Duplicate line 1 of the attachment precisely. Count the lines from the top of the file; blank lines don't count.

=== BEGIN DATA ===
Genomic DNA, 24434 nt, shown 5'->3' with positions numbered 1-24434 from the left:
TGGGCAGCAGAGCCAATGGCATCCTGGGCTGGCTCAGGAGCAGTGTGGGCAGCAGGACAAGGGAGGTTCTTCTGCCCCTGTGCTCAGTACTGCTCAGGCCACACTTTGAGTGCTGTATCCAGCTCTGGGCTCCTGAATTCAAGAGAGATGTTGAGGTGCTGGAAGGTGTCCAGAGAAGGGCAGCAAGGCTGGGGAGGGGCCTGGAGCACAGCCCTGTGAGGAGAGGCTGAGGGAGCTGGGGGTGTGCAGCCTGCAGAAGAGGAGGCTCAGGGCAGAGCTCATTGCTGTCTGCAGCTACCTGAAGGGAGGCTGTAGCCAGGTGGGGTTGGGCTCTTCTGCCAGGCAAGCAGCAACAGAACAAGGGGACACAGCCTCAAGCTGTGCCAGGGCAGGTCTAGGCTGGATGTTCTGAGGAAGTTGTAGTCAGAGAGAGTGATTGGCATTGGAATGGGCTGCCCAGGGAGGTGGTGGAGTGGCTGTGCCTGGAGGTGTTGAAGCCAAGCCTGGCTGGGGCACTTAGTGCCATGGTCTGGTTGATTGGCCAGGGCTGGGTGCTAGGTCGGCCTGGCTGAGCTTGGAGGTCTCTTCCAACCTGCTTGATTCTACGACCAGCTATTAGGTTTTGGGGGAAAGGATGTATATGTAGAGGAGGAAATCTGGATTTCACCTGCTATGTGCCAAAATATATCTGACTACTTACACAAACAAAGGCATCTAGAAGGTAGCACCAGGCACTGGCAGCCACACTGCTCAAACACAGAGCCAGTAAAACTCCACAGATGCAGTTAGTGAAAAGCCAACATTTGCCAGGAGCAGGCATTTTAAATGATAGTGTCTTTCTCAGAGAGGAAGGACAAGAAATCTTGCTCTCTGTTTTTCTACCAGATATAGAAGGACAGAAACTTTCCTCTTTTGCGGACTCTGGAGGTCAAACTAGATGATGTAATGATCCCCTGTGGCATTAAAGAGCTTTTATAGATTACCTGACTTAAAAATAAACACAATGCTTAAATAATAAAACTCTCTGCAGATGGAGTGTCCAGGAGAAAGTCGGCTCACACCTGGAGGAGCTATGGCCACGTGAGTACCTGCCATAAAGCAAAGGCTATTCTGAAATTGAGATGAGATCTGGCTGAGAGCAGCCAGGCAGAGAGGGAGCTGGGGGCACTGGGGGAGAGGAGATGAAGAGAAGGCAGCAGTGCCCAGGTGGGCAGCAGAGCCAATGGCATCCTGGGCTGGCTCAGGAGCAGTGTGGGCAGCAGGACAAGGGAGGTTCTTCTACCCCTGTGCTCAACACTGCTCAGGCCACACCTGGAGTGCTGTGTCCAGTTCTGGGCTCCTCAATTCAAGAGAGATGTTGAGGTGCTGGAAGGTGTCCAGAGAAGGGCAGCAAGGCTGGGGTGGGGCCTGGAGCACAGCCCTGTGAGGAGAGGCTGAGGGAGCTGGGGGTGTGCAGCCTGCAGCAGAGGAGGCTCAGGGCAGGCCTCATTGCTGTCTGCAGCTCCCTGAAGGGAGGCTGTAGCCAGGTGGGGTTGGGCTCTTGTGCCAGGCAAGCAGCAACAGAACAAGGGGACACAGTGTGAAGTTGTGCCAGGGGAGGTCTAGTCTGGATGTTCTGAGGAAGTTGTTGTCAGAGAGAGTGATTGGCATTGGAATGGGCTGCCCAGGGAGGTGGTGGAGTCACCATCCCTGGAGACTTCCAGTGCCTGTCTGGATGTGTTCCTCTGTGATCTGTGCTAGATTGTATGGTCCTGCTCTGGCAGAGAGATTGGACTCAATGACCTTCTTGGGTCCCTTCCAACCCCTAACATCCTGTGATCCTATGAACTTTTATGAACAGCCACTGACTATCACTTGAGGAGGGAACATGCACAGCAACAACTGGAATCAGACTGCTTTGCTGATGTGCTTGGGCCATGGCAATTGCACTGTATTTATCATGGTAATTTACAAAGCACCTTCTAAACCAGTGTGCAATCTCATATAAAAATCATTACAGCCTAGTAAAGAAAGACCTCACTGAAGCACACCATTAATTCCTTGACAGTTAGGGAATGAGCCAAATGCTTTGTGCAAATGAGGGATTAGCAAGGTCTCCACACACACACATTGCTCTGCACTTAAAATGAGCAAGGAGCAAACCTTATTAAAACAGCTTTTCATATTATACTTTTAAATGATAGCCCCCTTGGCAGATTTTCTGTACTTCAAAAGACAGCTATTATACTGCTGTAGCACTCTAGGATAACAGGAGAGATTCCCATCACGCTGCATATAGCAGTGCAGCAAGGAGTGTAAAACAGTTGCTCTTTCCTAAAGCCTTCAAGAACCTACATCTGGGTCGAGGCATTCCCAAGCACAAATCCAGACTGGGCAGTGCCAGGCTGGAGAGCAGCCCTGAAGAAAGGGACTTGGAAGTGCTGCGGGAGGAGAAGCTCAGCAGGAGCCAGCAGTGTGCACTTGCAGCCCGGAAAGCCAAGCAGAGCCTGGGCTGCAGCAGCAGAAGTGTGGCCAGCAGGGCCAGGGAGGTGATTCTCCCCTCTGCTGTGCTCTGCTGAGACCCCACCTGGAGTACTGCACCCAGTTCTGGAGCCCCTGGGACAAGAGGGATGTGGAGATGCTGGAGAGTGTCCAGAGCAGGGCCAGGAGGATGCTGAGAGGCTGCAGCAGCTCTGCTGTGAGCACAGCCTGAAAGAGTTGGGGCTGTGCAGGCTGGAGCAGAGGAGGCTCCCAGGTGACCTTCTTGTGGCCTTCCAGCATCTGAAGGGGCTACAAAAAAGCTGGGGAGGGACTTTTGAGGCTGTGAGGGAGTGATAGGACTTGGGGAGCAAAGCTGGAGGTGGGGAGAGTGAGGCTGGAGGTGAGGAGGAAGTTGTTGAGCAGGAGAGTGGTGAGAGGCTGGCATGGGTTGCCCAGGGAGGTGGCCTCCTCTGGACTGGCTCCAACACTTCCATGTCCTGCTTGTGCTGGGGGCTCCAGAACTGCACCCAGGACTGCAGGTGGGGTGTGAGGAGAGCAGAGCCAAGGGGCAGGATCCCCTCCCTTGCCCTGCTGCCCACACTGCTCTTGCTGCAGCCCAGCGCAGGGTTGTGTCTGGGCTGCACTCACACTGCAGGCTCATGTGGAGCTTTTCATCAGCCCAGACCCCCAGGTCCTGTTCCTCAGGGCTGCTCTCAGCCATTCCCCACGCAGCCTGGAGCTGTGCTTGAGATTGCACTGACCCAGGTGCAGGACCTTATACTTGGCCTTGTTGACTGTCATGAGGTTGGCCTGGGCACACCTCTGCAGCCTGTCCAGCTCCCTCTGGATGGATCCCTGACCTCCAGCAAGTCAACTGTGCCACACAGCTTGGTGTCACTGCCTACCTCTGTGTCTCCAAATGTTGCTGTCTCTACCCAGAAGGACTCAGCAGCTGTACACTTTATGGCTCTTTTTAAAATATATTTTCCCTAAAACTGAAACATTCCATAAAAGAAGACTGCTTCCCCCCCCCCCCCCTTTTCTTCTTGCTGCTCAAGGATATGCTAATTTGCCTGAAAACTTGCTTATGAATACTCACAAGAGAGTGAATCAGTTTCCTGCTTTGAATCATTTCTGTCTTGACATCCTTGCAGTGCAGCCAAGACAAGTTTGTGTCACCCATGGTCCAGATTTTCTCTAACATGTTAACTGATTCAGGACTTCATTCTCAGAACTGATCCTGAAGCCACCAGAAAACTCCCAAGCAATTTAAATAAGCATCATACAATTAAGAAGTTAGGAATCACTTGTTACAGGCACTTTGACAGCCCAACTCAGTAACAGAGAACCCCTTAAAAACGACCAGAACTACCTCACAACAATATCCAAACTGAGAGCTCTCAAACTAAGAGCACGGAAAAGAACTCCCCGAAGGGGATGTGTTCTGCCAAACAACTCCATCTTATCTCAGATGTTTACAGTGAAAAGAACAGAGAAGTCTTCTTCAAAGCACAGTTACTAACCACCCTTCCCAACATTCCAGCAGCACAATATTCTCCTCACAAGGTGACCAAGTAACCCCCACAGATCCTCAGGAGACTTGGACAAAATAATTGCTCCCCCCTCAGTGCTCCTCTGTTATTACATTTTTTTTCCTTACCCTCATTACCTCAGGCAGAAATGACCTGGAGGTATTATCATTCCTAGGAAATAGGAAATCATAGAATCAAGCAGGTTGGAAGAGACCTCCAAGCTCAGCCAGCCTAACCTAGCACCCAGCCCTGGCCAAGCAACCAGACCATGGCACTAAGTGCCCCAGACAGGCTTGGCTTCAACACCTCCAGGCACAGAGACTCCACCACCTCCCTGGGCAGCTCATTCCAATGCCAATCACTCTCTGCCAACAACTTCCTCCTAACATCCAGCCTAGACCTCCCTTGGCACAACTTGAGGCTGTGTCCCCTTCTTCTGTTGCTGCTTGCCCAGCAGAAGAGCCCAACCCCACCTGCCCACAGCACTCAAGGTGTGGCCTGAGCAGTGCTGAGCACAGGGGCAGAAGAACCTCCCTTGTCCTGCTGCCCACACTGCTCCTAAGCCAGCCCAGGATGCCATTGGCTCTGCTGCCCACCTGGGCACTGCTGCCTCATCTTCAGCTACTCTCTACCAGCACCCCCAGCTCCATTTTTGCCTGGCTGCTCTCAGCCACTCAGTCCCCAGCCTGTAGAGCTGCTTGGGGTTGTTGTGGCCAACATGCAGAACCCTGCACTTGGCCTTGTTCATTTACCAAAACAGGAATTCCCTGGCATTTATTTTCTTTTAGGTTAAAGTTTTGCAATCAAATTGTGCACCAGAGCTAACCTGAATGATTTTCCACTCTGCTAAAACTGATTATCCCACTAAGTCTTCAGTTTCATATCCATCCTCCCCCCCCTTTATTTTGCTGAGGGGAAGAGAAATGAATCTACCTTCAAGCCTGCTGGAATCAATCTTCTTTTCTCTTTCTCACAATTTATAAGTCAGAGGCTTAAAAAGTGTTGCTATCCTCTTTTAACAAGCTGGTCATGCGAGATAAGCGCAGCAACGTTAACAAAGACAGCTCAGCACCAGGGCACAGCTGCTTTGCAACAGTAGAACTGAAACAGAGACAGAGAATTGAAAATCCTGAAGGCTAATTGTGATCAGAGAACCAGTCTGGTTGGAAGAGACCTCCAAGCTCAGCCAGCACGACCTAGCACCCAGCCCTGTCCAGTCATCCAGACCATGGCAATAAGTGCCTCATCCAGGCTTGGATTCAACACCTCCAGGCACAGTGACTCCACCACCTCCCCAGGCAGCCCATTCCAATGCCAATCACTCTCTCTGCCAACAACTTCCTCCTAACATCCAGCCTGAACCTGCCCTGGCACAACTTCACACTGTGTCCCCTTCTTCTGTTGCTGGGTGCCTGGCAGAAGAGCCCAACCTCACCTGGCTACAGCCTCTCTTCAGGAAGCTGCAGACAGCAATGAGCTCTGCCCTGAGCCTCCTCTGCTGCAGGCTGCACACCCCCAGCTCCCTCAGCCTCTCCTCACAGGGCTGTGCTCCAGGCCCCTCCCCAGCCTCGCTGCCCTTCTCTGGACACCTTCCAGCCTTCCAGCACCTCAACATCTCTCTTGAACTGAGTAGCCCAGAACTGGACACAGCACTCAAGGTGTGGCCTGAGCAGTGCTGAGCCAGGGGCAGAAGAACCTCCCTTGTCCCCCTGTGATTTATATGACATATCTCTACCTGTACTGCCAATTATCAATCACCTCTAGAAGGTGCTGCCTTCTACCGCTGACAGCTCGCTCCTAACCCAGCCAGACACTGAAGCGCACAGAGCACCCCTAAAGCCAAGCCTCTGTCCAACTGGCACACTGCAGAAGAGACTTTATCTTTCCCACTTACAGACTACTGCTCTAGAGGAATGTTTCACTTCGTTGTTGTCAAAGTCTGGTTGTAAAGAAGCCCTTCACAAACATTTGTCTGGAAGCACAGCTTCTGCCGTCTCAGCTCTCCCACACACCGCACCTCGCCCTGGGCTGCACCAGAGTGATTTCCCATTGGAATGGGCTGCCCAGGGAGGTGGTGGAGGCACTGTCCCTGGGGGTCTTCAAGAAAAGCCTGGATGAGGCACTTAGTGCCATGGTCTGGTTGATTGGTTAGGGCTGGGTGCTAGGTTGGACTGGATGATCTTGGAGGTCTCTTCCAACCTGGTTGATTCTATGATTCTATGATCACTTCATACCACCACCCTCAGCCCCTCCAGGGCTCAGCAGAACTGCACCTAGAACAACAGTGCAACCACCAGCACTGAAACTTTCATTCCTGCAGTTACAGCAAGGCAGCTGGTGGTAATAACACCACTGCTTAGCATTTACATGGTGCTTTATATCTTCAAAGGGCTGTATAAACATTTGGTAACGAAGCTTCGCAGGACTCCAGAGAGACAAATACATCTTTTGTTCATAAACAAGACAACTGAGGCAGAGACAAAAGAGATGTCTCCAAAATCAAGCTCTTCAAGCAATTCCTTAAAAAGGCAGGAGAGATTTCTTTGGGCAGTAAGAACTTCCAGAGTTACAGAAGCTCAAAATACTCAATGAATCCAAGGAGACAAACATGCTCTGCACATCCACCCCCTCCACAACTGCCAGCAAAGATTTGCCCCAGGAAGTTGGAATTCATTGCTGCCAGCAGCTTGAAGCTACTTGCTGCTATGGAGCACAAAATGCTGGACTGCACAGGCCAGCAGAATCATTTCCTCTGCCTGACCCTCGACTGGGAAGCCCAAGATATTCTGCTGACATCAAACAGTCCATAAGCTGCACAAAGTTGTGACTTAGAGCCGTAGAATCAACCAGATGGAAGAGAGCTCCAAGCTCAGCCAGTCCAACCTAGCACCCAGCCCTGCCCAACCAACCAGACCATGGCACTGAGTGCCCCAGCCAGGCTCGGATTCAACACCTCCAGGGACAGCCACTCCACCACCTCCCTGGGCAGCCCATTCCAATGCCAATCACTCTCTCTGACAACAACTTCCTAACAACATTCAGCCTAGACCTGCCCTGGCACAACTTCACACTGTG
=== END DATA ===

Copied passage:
Genomic DNA, 24434 nt, shown 5'->3' with positions numbered 1-24434 from the left: